The Americans with Disabilities Act: Employee Right to Privacy v. Union Right to Know

Bernadette Marczely
David W. Marczely

DOI: 10.2190/5GJT-6AW0-HV0L-EARM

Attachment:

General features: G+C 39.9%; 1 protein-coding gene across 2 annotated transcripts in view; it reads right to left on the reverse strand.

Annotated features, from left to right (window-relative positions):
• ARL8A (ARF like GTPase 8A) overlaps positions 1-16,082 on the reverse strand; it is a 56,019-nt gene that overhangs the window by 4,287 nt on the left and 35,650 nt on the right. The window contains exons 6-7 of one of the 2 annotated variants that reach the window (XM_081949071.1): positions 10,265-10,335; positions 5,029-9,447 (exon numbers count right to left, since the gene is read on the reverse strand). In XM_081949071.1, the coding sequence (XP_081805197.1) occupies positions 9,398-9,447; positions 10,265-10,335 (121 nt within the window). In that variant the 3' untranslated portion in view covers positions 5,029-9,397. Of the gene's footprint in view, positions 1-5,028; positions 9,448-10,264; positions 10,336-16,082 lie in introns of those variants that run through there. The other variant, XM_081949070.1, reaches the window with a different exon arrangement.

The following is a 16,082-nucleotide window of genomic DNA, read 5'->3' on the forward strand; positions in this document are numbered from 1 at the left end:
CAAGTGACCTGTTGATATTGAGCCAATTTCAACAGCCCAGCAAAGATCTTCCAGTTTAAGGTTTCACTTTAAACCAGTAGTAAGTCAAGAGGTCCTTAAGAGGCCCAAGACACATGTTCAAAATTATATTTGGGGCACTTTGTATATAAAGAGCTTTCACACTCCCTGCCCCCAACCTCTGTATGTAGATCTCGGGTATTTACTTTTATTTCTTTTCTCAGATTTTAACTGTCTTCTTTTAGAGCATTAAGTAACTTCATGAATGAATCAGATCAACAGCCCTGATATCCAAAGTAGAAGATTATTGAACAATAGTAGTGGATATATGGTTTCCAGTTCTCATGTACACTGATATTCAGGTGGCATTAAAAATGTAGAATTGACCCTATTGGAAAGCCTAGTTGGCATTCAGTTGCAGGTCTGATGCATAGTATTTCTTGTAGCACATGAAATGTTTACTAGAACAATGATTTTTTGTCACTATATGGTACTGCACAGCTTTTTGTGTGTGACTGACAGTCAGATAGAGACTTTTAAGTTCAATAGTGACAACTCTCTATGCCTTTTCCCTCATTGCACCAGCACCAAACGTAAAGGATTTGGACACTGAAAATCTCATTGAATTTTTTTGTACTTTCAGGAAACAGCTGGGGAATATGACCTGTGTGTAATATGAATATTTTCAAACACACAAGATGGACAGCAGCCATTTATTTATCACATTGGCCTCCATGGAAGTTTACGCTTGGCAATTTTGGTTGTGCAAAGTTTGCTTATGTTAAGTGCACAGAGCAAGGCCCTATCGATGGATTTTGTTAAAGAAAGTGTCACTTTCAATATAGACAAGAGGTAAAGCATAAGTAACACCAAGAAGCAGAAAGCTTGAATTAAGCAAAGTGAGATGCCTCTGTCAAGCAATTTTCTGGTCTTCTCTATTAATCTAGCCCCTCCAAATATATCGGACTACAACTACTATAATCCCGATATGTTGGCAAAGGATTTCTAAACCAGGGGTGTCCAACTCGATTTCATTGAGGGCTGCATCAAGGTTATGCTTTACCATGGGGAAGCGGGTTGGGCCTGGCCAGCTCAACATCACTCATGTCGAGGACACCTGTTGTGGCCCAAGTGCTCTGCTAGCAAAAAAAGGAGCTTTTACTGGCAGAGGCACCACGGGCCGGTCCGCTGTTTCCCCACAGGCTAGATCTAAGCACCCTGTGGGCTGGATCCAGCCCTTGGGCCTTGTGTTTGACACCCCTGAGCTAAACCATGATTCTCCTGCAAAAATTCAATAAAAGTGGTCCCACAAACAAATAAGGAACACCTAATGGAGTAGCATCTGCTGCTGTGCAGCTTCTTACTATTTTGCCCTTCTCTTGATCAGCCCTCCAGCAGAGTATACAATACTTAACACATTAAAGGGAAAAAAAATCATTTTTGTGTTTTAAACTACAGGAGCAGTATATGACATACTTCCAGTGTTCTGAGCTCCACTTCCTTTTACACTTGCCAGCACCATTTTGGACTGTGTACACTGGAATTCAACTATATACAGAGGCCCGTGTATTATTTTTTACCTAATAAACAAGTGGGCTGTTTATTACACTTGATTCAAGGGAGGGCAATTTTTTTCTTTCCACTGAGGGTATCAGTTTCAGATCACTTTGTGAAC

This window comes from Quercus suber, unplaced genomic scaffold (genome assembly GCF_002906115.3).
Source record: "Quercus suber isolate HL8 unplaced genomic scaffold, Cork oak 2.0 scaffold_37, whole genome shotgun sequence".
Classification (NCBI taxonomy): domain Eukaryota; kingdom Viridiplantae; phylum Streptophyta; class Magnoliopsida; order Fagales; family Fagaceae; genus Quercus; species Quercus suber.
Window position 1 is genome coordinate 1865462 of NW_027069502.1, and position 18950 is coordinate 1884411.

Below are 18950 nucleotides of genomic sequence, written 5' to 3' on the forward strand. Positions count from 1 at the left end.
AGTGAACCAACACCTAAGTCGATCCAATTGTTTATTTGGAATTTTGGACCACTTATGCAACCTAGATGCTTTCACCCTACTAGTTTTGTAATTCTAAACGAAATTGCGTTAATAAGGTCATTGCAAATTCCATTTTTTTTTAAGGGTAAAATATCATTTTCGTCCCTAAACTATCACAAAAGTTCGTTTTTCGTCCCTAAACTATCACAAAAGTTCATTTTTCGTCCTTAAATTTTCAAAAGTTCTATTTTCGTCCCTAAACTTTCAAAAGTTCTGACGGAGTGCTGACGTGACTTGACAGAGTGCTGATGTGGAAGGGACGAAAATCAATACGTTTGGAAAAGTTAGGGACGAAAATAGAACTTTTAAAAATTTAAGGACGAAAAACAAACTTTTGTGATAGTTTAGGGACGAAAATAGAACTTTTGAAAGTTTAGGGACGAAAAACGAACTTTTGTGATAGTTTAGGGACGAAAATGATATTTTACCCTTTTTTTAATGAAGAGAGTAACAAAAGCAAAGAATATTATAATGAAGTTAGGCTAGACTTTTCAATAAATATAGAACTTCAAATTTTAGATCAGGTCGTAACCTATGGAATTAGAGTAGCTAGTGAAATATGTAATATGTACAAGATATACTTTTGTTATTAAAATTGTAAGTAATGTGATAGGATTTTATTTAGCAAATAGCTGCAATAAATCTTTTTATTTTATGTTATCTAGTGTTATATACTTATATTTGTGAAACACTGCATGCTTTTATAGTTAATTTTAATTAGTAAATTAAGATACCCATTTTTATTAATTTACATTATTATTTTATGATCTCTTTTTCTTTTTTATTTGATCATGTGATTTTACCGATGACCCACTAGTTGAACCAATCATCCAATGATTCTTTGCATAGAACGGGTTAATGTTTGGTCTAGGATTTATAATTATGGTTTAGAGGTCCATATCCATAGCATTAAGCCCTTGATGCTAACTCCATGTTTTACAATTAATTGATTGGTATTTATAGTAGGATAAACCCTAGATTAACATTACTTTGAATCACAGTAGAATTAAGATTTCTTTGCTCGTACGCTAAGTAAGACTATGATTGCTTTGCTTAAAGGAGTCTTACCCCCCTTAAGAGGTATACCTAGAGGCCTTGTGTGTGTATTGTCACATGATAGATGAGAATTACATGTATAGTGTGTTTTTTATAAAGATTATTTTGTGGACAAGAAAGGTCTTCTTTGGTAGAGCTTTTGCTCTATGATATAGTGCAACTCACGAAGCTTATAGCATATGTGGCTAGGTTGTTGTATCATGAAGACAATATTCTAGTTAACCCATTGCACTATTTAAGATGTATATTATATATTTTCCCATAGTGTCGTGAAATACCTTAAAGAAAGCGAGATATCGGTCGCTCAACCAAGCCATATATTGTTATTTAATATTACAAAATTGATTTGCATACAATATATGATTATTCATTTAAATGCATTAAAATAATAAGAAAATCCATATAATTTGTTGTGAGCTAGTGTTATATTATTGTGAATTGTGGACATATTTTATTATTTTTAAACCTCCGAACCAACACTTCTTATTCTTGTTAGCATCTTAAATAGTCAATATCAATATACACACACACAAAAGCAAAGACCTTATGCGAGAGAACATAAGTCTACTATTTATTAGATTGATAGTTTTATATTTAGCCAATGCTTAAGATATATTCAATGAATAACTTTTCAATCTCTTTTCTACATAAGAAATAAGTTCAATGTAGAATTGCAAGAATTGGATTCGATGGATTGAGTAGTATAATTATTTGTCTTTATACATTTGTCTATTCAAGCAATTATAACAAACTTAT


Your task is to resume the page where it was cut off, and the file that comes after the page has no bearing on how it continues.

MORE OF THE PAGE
This article explores the potential conflict posed by the Americans with Disabilities Act's (ADA) concern for individual privacy rights, and the National Labor Relations Act's (NLRA) provisions for informed exclusive representation in all aspects of collective bargaining. The ADA is designed to encourage full participation of the disabled in the workplace by promising disabled employees reasonable accommodation to their needs with the assurance that their privacy rights will be protected. The NLRA, in contrast, protects the collective interests of employees in the workplace through the informed and exclusive representation of an elected bargaining agent. The apparent conflict between the goals and procedures mandated by these laws is discussed in light of judicial decisions that have weighed the individual's right to privacy against the union's right to know.

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